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Matt Harvey says he was ‘terrible all the way around’

Matt Harvey allowed seven runs and 12 hits

Matt Harvey allowed seven runs and 12 hits to the Marlins at Marlins Park on Sept. 18, 2017, in Miami. Credit: Getty Images / Mike Ehrmann

MIAMI — There was a time when Matt Harvey might have gotten away with hanging a slider. Even against the most dangerous of hitters, raw stuff buys this kind of leeway.

These times, however, are not about the beauty that arises from the blend of an electric arm and an outsized ego. These are times of struggle, of desperation, of a diminished talent waging a battle against his own bruised body.

So when Harvey let fly with a slider that floated toward the plate like a helium balloon, there was no suspense. With Giancarlo Stanton standing in the batter’s box, there was only certainty, and then a pop.

Stanton cut loose with a powerful swing. Harvey turned his head, the sound alone leaving him resigned to his failure. Smashed with the trajectory of a thinned 2-iron, the baseball barely missed crashing into the metal monstrosity that is used to celebrate home runs here. It was Stanton’s 55th of the season, and the signature moment of Harvey’s latest nightmare on Monday night, when the Marlins hammered the Mets, 13-1.

“Nothing’s good,” said Harvey, who was shelled for seven runs in four-plus innings. “It was terrible all the way around. There’s nothing to say.”

For the second straight start, Harvey broke from form. Gone were the feeble attempts to slap smiley faces on his awful numbers. Positive slogans were replaced by honesty and rawness and resignation. His words revealed the freshest wounds inflicted by a game that feeds on cruelty.

“Everything,” Harvey said, when asked about the most frustrating part of a four-start stretch in which he has a 13.19 ERA. “Everybody’s watching. I don’t really know what there is to say except for there is nothing to say. It’s terrible. It’s not fun. There’s really nothing to say. There’s no reason for questions. There’s no answers. There really isn’t. You’re going to write what you want to write anyway. Obviously, it’s deserved. So whatever you want to write, there’s nothing to say.”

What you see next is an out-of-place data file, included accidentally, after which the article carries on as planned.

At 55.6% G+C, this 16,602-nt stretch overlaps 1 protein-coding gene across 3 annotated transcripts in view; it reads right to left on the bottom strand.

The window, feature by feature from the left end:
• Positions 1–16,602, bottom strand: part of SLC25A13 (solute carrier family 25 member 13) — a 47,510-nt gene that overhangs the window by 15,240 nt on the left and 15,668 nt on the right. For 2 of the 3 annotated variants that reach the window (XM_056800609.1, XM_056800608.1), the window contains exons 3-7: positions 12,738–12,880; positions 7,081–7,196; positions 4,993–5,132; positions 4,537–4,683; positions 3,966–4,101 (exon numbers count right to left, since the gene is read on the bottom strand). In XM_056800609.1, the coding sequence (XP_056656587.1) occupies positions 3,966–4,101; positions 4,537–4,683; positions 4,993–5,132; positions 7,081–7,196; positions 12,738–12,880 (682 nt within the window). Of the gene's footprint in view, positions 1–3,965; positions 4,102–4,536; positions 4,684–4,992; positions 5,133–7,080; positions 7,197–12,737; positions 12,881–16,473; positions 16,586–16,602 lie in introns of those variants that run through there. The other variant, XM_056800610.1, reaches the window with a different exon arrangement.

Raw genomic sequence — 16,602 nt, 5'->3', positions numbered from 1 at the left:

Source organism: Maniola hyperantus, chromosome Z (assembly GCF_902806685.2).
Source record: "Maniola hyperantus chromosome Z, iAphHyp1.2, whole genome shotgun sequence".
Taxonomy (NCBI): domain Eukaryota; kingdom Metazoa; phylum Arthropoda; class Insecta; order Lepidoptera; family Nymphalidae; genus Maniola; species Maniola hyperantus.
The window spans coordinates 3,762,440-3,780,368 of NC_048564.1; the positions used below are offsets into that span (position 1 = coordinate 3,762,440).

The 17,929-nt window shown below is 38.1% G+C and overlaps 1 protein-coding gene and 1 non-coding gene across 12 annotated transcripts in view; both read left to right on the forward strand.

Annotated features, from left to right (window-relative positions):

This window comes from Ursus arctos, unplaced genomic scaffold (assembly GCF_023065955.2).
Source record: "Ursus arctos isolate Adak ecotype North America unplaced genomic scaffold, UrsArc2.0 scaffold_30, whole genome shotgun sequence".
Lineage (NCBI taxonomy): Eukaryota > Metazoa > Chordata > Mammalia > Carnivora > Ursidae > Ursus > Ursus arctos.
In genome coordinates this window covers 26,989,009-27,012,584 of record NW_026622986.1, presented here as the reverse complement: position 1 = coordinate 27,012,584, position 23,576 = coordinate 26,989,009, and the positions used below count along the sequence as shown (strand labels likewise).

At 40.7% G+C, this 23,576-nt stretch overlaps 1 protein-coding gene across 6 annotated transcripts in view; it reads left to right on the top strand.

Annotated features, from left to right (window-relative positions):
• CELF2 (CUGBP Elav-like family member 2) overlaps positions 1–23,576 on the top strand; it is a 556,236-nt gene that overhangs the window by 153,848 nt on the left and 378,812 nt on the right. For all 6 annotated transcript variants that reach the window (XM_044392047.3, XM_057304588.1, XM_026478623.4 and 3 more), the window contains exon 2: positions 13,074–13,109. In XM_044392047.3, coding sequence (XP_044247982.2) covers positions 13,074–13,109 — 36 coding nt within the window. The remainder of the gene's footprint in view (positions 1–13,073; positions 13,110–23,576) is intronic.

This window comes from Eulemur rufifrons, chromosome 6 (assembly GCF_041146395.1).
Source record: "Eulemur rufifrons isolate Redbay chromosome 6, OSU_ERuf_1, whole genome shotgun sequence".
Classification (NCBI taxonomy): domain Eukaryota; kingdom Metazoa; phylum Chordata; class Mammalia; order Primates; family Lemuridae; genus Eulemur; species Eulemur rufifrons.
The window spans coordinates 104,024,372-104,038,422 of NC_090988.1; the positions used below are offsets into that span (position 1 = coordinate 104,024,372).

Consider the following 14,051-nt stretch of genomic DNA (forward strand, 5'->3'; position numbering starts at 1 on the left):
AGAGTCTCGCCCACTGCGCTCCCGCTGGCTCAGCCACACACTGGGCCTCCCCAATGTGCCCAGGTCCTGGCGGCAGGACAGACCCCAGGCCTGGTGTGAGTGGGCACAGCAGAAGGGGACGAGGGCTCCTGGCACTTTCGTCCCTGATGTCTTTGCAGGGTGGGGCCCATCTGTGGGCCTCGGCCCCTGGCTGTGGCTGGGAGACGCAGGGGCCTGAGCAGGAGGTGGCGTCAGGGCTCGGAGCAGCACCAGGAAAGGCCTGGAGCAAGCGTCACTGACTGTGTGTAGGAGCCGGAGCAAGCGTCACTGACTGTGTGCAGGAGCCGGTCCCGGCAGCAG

There is no disputing the enormity of Harvey’s challenge. His arm has been ravaged, first by Tommy John surgery, then by a procedure last July to treat thoracic outlet syndrome. This season, he was sidelined for more than two months with a stress injury to his shoulder, fallout from last year’s surgery.

Arm strength has returned in drips, an excruciatingly slow process that has left him frustrated. The results have been brutal. This season, he has just as many earned runs as he has strikeouts: 62.

“When he was at the top of his game, he had three swing-and-miss pitches,” Terry Collins said. “Right now, he doesn’t have that.”

Harvey had been one of the game’s most promising young arms. Now, he’s 28, and the owner of a career mark of 34-34.

Harvey’s fastball touched 96 mph against the Marlins. But he showed little command. By the fourth, he was in trouble.

Dee Gordon bunted his way on and Harvey followed by drilling Tomas Telis with a fastball to his backside. Up came Stanton, who had not homered in his last six games. He had been 2-for-17 against Harvey all-time with nine strikeouts.

Earlier, Stanton struck out on a 96-mph fastball upstairs, a flicker of vintage Harvey. The next confrontation ended with a four-pitch walk. But with two on in the fourth, Stanton took a heater, then jumped on the slider. Until Monday, the slugger had never homered against Harvey.

Afterward, when asked if he wants to keep pitching, Harvey insisted he wanted to press on. He cited not joy, or satisfaction, but obligation

“Yeah, this is my job,” Harvey said. “This is what I’m supposed to do. You have to keep pushing, and go back out there and do everything you can to be better. Obviously, that’s not working, so you have to figure something else out.”

Collins once put the team’s World Series hopes in Harvey’s hands, and once again he said there was nothing to lose by sending the pitcher back to the mound. But later, even he left open the possibility that the exercise may be bordering on counterproductive.

“We’ll talk about other options,” Collins said. “But we don’t have a lot.”

Indeed, these are different times.

Extra bases: Shortstop Amed Rosario was a late scratch with an upset stomach . . . From today through Thursday, the Mets will be accepting donations at Citi Field as part of a hurricane relief drive. Donations will be taken in front of the Jackie Robinson rotunda each day from 10 a.m.-7 p.m.

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